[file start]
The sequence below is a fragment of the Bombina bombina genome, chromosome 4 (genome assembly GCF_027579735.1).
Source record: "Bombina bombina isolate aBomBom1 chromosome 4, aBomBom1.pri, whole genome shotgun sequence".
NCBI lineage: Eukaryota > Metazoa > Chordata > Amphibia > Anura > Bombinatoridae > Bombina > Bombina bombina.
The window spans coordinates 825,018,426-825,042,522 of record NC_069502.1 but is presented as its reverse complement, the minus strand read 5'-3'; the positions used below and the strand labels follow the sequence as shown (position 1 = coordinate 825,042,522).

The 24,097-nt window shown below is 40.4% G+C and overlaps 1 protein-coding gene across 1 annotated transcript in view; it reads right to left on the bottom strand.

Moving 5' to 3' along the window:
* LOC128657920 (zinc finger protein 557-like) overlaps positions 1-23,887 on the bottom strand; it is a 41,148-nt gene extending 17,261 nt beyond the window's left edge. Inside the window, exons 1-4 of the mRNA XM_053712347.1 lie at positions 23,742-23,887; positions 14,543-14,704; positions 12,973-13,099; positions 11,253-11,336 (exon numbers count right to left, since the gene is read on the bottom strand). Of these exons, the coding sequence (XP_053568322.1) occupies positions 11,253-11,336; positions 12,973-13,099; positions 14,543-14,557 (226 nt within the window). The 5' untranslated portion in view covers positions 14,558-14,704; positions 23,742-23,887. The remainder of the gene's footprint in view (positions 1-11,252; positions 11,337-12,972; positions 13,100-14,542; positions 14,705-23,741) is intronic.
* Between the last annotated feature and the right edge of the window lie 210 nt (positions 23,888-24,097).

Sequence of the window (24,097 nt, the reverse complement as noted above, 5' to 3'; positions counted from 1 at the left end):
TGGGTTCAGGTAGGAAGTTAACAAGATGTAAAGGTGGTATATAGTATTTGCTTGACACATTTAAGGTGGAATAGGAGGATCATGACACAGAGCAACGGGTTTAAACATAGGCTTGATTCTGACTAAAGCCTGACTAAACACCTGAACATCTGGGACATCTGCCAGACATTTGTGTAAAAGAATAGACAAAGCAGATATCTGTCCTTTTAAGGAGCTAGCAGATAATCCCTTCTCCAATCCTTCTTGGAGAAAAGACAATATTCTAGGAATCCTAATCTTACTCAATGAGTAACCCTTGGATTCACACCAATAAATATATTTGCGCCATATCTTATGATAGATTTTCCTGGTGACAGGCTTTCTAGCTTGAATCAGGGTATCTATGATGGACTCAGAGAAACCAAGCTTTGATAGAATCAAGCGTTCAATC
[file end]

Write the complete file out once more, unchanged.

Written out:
The sequence below is a fragment of the Bombina bombina genome, chromosome 4 (genome assembly GCF_027579735.1).
Source record: "Bombina bombina isolate aBomBom1 chromosome 4, aBomBom1.pri, whole genome shotgun sequence".
NCBI lineage: Eukaryota > Metazoa > Chordata > Amphibia > Anura > Bombinatoridae > Bombina > Bombina bombina.
The window spans coordinates 825,018,426-825,042,522 of record NC_069502.1 but is presented as its reverse complement, the minus strand read 5'-3'; the positions used below and the strand labels follow the sequence as shown (position 1 = coordinate 825,042,522).

The 24,097-nt window shown below is 40.4% G+C and overlaps 1 protein-coding gene across 1 annotated transcript in view; it reads right to left on the bottom strand.

Moving 5' to 3' along the window:
* LOC128657920 (zinc finger protein 557-like) overlaps positions 1-23,887 on the bottom strand; it is a 41,148-nt gene extending 17,261 nt beyond the window's left edge. Inside the window, exons 1-4 of the mRNA XM_053712347.1 lie at positions 23,742-23,887; positions 14,543-14,704; positions 12,973-13,099; positions 11,253-11,336 (exon numbers count right to left, since the gene is read on the bottom strand). Of these exons, the coding sequence (XP_053568322.1) occupies positions 11,253-11,336; positions 12,973-13,099; positions 14,543-14,557 (226 nt within the window). The 5' untranslated portion in view covers positions 14,558-14,704; positions 23,742-23,887. The remainder of the gene's footprint in view (positions 1-11,252; positions 11,337-12,972; positions 13,100-14,542; positions 14,705-23,741) is intronic.
* Between the last annotated feature and the right edge of the window lie 210 nt (positions 23,888-24,097).

Sequence of the window (24,097 nt, the reverse complement as noted above, 5' to 3'; positions counted from 1 at the left end):
TGGGTTCAGGTAGGAAGTTAACAAGATGTAAAGGTGGTATATAGTATTTGCTTGACACATTTAAGGTGGAATAGGAGGATCATGACACAGAGCAACGGGTTTAAACATAGGCTTGATTCTGACTAAAGCCTGACTAAACACCTGAACATCTGGGACATCTGCCAGACATTTGTGTAAAAGAATAGACAAAGCAGATATCTGTCCTTTTAAGGAGCTAGCAGATAATCCCTTCTCCAATCCTTCTTGGAGAAAAGACAATATTCTAGGAATCCTAATCTTACTCAATGAGTAACCCTTGGATTCACACCAATAAATATATTTGCGCCATATCTTATGATAGATTTTCCTGGTGACAGGCTTTCTAGCTTGAATCAGGGTATCTATGATGGACTCAGAGAAACCAAGCTTTGATAGAATCAAGCGTTCAATC